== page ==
With modern streaming, employees don’t download videos in their entirety. Instead, the video CMS splits each video into tiny sequential segments (called “chunks”). These chunks are then sent to the employee’s device one-by-one, played by the device, and then thrown away. As a result, devices like smartphones and tablets with limited storage never run the risk of running out of space.
Modern streaming also enables your video library to adapt to changing network latency through a process called “adaptive bitrate streaming.” With adaptive bitrate streaming, the video CMS creates multiple versions of each video in your library. Each version represents a different quality level (measured by “bit rates”). For example, a simple adaptive bitrate algorithm might create three quality levels:
During playback, the video CMS optimizes playback for the viewer’s network connection by continuously detecting the available bandwidth in real time. As bandwidth drops, the video CMS dynamically adjusts the quality of the video stream. So even if the viewer’s connection changes during playback, the video CMS will adjust the quality and bitrate of the video stream accordingly.
Imagine that an employee is viewing a training video on her smartphone while riding the train into work. Her connection starts strong, but weakens as the train goes underground. The server streaming the video will drop playback to a medium bitrate. If there’s further network congestion, playback will drop to a low bitrate stream. As congestion clears up, the stream ratchets back up to
medium, and hopefully back to the high bitrate stream when her cellular signal strengthens.
The viewer, meanwhile, sees a video that starts almost immediately and streams without buffering. And that’s important since viewers typically start to abandon a video within two seconds of buffering.
A video CMS that uses adaptive bitrate streaming will ensure viewers get the best possible playback experience on any network connection or device. Compared to the way video plays when its stored in other file sharing systems, adaptive bitrate streaming minimizes the start time and buffering for the viewer, as well as the strain video can put on your corporate network. It’s simply a better experience for the employee that will also make your IT team happy.
Along with all the file management and playback optimization that’s done when you upload a video to a video CMS, there’s another important step these systems will automatically take for you:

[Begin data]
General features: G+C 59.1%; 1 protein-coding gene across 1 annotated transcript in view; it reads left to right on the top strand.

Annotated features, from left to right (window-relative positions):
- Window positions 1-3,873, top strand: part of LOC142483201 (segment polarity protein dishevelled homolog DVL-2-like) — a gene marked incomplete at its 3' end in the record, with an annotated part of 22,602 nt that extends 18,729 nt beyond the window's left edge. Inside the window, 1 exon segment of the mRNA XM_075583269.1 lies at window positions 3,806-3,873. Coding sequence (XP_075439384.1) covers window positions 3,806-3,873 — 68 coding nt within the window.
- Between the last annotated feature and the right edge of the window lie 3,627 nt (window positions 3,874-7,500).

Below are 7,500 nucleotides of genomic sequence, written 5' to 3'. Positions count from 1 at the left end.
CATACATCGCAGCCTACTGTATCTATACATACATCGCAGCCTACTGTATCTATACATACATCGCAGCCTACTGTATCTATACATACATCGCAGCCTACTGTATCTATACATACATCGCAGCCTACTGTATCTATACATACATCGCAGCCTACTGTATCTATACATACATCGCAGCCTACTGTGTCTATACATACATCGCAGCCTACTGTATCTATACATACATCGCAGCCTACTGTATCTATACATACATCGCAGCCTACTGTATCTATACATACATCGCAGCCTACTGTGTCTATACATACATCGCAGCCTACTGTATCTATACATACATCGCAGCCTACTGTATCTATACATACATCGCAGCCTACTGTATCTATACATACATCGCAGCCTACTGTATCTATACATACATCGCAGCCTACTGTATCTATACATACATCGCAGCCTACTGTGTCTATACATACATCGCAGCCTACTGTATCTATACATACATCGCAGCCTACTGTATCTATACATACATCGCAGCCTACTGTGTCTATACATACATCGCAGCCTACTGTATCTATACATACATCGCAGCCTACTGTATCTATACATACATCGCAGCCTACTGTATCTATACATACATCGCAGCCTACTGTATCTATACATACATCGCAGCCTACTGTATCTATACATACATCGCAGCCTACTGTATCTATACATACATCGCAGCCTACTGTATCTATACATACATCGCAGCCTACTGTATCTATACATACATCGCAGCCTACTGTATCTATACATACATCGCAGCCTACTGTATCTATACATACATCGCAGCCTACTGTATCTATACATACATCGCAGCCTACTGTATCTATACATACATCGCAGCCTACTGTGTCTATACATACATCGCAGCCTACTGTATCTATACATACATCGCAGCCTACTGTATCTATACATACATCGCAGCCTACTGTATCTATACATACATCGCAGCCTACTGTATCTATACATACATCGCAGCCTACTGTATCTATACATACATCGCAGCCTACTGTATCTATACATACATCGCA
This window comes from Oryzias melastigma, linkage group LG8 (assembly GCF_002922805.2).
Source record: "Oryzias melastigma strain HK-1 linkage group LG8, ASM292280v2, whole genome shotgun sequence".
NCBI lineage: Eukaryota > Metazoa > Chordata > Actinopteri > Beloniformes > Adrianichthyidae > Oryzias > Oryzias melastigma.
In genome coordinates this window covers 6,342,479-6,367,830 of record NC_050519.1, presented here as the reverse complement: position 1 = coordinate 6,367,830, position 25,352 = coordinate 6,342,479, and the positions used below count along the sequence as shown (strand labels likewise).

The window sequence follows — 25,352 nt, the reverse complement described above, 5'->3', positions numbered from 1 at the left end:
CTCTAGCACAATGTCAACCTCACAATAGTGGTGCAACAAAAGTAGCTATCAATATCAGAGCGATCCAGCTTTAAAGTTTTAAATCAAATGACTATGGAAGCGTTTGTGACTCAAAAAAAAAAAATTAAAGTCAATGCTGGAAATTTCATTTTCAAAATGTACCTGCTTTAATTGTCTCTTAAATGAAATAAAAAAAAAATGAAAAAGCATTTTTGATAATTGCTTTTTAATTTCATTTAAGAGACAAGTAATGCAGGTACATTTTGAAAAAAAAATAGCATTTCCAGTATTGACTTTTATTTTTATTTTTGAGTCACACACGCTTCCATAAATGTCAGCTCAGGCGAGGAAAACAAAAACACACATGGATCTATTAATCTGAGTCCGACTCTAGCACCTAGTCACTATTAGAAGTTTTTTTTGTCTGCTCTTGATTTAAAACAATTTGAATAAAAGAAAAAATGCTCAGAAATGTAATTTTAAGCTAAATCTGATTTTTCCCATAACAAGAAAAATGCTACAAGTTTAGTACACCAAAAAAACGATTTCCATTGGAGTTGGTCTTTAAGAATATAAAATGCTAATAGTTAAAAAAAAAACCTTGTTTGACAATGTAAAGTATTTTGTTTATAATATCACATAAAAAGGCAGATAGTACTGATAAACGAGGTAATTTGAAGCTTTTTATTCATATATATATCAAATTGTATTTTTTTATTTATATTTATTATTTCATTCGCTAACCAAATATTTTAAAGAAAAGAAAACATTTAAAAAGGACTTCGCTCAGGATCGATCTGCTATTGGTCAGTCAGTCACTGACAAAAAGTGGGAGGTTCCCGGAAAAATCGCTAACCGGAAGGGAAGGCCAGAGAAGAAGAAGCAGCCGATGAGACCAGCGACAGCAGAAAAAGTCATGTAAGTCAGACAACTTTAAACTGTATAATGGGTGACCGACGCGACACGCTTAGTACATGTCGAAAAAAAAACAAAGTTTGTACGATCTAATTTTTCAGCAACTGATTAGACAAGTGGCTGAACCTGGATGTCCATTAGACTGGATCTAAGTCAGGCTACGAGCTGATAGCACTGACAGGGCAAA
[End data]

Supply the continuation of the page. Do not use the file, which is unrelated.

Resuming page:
All of the content of your recording, including every word spoken by the presenter and every word shown on-screen, will be indexed for search.
Unlike the older systems that rely only on manual tags and titles to support search, a video CMS applies two newer technologies to make it possible for your employees to search the information in your recordings far more comprehensively:
With the all the content inside of your videos indexed, employees can search training videos just like they would a text-based document in your knowledge base. Not only can they find any video from your library in which a topic is addressed, but they can also fast-forward to the exact moment in the video that’s most relevant to their searches — within seconds.
A video CMS makes all the information within your videos instantly discoverable for anyone at your organization, and it means you’ll never have to waste time manually tagging videos or pecking through the timeline in a 30-minute recording to find a specific topic of interest.
While traditional content repositories provide limited information on video viewing trends and engagement, a video CMS can provide a much richer source of information.
User analytics in a video CMS can show you who’s watched what and where they stopped watching minute-by-minute, enabling you to confirm virtual attendance in a course, as well as completion. Meanwhile, aggregate data for training videos enables instructors to see where engagement tends to drop off. Sizable dips in viewership can help instructors pinpoint segments they may want to rework.
Conversely, if employees search for specific ideas and begin watching a video at a particular point, instructors will see that spike as well. In addition, many video CMSs provide instructors with other insights through direct engagement with employees. Within the video, employees can ask questions and participate in threaded discussions. This often provides instructors with feedback that helps identify parts of a course that aren’t connecting with the audience, or are of particular interest.
Interactive quizzes have also become a standard capability of most video CMSs. These make it possible to check viewers’ comprehension of key concepts throughout the video as they are taught. Quizzing not only reinforces learning for students but also informs instructors of key points in the training that they may need to clarify.
These analytics capabilities typically integrate with learning management systems. For example, quiz results can often be transferred to the LMS gradebook, video viewing statistics and completion data can be shared with the LMS via SCORM, and if the video CMS offers public APIs, they can be used to programmatically integrate video reporting with even more systems.
A video CMS is built to specifically solve each of the top challenges of training with video, enabling trainers and content creators to focus on developing employees using today’s most effective tactics — not managing files and technical systems.
In our full white paper, we dive into the top 5 challenges that most businesses struggle with when they try to include video in their employee training programs and how a video CMS is the best solution for organizations who want to leverage video for learning.